Assistant Chief Constable Alan Todd was responding to criticism from across the political divide in Derry over a loyalist band which took park in Saturday’s parade in the city.
The Clyde Vally Flute Band wore Parachute Regiment insignia during an Apprentice Boys parade in Londonderry.
Members of the flute band from Larne wore the symbol with the letter ‘F’ on their shirts during Saturday’s parade.
Officers flanked the band during the parade and their bus was later stopped by police.
The Apprentice Boys described the police’s actions as “heavy handed”.
Speaking this afternoon at police headquarters in Belfast about the PSNI operation, ACC Todd said: “Anyone in Northern Ireland, including those of us who have responsibility for policing it, understand that in our society space, history and symbols often remain contested.
“This can result in many difficult policing decisions.
“That was the situation we found ourselves in on Saturday in Derry.
“The vast majority of the people who arrived in Derry at the weekend to participate in the parade did so within the law and with due regard to that context.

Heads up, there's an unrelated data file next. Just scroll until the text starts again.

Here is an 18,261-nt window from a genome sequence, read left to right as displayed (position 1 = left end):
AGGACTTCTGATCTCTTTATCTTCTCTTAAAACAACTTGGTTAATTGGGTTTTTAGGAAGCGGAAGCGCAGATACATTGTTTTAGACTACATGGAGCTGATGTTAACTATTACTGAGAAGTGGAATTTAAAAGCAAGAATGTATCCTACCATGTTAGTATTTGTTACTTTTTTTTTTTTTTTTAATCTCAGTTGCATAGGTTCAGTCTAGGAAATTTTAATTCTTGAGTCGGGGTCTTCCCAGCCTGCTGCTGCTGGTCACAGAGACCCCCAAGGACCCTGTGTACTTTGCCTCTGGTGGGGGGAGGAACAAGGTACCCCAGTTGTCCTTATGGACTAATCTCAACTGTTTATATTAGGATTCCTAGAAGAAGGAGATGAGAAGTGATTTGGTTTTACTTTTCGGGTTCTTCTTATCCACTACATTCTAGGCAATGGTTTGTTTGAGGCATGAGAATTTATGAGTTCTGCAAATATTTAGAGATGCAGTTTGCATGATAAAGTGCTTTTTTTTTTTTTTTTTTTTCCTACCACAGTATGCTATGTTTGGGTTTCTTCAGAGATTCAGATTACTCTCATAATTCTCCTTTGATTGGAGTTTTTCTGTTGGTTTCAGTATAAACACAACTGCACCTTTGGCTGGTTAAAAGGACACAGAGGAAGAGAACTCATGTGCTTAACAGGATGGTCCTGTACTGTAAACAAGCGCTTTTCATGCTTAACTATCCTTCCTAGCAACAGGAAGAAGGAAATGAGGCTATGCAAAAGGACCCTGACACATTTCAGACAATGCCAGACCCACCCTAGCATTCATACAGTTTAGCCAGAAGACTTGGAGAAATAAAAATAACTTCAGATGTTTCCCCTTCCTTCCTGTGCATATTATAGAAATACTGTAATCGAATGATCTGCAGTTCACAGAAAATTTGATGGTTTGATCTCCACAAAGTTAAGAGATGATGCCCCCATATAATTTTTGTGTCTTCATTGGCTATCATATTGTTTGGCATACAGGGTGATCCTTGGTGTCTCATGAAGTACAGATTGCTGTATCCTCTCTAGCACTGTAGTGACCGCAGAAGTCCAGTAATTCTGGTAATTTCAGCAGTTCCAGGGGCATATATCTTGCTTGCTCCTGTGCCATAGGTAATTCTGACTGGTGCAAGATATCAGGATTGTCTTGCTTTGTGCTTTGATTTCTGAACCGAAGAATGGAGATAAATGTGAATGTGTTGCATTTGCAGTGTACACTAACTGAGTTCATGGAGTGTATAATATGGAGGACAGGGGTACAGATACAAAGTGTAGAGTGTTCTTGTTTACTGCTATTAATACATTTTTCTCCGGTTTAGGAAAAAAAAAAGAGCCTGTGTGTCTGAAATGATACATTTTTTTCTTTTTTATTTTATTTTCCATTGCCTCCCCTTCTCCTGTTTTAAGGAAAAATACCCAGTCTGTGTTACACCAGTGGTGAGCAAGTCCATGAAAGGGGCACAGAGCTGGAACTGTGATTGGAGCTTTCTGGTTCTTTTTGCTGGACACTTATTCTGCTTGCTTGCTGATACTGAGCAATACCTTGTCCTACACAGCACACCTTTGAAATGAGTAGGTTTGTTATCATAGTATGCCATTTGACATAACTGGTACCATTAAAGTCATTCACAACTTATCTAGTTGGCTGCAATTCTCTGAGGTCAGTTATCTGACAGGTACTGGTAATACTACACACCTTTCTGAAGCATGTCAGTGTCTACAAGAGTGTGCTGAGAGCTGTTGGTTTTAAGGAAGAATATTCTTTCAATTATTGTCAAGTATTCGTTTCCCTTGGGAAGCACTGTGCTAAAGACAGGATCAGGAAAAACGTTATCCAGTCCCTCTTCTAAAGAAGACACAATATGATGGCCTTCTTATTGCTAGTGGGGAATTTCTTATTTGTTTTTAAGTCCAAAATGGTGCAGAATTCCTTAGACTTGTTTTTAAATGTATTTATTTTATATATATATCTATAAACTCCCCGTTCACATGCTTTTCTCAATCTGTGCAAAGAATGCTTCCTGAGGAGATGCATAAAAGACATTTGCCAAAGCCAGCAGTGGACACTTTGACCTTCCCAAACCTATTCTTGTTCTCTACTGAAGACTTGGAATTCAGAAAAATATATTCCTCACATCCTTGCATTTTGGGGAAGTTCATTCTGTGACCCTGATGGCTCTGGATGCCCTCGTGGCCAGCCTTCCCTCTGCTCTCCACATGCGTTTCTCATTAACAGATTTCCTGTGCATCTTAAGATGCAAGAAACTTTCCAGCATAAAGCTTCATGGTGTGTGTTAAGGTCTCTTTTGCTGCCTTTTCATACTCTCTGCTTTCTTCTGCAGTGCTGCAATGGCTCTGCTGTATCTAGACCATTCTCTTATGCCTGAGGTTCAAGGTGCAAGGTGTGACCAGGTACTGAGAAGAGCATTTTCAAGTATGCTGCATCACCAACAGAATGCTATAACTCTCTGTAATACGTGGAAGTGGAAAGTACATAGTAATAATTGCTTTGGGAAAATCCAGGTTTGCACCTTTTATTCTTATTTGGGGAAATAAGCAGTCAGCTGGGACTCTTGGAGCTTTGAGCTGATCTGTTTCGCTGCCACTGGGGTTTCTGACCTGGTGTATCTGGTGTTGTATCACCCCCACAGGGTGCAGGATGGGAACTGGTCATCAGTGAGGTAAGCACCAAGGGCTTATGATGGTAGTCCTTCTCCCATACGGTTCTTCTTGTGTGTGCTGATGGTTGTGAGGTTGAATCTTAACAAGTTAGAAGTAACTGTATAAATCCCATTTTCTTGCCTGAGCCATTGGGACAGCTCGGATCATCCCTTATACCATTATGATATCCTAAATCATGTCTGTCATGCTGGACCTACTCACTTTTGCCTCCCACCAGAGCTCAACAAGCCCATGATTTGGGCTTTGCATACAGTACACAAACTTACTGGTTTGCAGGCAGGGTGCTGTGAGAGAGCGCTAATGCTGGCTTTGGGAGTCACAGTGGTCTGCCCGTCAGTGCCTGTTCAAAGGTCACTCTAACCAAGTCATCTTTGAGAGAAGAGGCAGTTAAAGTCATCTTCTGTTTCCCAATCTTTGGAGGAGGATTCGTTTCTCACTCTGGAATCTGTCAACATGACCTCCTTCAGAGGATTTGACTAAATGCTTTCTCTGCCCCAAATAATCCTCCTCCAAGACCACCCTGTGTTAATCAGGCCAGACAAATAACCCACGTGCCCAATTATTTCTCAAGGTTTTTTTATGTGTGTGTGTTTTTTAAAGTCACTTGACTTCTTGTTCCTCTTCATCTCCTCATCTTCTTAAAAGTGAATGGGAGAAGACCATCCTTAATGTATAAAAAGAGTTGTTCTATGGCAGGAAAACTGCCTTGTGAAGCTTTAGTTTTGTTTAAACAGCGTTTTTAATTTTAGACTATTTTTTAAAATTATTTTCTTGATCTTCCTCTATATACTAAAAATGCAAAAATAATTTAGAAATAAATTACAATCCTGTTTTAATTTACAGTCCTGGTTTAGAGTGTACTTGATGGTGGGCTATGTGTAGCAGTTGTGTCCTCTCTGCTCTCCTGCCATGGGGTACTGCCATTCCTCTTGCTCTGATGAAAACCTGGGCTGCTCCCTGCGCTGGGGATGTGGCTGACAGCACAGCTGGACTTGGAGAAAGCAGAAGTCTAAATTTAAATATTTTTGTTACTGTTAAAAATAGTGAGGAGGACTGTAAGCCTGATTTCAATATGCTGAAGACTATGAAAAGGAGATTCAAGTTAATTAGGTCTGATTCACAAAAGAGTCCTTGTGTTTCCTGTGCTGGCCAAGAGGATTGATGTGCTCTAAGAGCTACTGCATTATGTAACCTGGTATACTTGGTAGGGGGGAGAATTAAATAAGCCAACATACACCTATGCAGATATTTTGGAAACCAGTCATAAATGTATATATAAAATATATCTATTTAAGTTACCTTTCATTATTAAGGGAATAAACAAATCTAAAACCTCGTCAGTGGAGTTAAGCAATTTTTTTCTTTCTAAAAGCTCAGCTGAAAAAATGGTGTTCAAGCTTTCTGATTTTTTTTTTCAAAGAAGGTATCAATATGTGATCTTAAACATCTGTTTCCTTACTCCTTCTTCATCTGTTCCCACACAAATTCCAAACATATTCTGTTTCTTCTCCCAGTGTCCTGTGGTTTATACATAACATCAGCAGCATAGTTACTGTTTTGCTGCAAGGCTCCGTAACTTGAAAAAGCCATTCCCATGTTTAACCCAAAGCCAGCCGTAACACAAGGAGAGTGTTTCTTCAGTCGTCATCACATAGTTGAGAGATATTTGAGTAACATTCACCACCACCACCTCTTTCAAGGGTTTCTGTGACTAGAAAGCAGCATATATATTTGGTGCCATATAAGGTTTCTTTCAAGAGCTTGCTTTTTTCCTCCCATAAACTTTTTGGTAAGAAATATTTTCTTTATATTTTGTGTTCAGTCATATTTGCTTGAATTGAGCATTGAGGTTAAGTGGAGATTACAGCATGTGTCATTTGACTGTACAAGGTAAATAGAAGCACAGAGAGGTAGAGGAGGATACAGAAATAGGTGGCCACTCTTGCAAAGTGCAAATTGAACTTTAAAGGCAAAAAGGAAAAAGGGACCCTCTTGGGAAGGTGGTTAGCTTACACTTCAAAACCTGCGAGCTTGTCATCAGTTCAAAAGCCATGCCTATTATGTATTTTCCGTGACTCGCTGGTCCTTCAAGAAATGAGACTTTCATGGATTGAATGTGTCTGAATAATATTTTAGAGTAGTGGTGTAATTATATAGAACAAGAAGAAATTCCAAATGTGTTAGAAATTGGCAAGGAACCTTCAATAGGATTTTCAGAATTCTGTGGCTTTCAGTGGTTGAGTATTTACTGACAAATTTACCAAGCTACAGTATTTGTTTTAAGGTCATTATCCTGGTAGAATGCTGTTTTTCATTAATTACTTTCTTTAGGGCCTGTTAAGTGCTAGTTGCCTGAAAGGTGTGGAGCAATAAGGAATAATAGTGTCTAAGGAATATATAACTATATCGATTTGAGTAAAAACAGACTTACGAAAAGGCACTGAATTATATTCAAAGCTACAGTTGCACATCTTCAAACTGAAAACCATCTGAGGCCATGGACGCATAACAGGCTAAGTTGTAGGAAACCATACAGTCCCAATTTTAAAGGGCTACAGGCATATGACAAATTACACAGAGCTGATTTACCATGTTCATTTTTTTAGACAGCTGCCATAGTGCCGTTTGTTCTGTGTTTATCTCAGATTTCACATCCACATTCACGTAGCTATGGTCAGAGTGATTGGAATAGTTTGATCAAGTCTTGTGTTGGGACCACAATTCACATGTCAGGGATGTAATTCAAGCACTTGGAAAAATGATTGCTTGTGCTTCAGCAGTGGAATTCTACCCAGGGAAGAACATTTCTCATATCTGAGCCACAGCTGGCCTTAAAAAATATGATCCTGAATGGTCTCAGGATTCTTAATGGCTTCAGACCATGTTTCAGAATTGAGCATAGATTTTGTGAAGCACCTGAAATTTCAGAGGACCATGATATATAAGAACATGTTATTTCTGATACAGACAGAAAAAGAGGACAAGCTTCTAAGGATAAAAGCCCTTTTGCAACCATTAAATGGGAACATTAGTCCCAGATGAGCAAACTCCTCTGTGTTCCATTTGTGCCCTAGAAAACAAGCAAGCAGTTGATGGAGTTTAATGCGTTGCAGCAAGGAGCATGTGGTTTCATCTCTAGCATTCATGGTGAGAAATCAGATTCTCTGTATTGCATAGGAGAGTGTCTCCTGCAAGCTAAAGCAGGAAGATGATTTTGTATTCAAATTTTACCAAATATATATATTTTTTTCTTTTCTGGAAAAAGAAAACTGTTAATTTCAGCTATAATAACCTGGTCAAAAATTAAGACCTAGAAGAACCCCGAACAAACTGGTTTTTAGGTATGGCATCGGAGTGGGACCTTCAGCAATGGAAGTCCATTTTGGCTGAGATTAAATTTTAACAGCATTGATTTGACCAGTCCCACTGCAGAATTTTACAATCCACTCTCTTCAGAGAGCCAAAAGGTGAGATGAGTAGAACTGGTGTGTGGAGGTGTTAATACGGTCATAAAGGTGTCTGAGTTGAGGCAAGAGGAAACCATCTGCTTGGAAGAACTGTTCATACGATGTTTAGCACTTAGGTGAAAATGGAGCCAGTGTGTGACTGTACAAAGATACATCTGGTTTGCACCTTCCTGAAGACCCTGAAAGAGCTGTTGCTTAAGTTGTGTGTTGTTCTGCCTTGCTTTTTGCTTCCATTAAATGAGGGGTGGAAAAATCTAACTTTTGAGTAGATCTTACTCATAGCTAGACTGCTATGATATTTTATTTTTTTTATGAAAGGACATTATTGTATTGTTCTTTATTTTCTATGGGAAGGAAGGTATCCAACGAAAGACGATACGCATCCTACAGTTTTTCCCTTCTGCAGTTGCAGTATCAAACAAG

“One band, chose to take an approach which we believed would have interfered with our legitimate purpose of keeping the peace and keeping people safe.
“On that basis we engaged with them and sought their cooperation to address that in a constructive way; they chose not to do so.
“We sought to engage the involvement of the Organisers and their Marshals to assist us in that and they were unable to do so.
“With a large number of people delayed for a significant amount of time, where some people were parading on the Cityside and other people were waiting on the Waterside area of the City, instead of persisting in that delay with the risks that entailed, we chose to make other operational arrangements to help ensure that people were kept safe and prevent a breach of the peace or a likely breach of the peace for the remainder of the parade.
“Once the parade was finished we took steps to seek to identify those within the band so that we could fulfil our duty to put the matters and facts before the Public Prosecution Service in order that they might determine if there was any liability on the part of those people responsible.
“That is a legitimate policing purpose and was done so professionally. Once those details and assurances were given to us those people were free to travel on their way.
“As a policing service we have a professional responsibility, and a legitimate purpose, to maintain the peace and keep people safe.
“These were the objectives of our decision making on Saturday. The event passed off peacefully, people were kept safe, no one was hurt and nobody was unduly inconvenienced by police actions.
“Derry has for a long time been considered the model for parades and protest. Efforts must now turn to dialogue to ensure that the that the good work of years gone by can be continued.”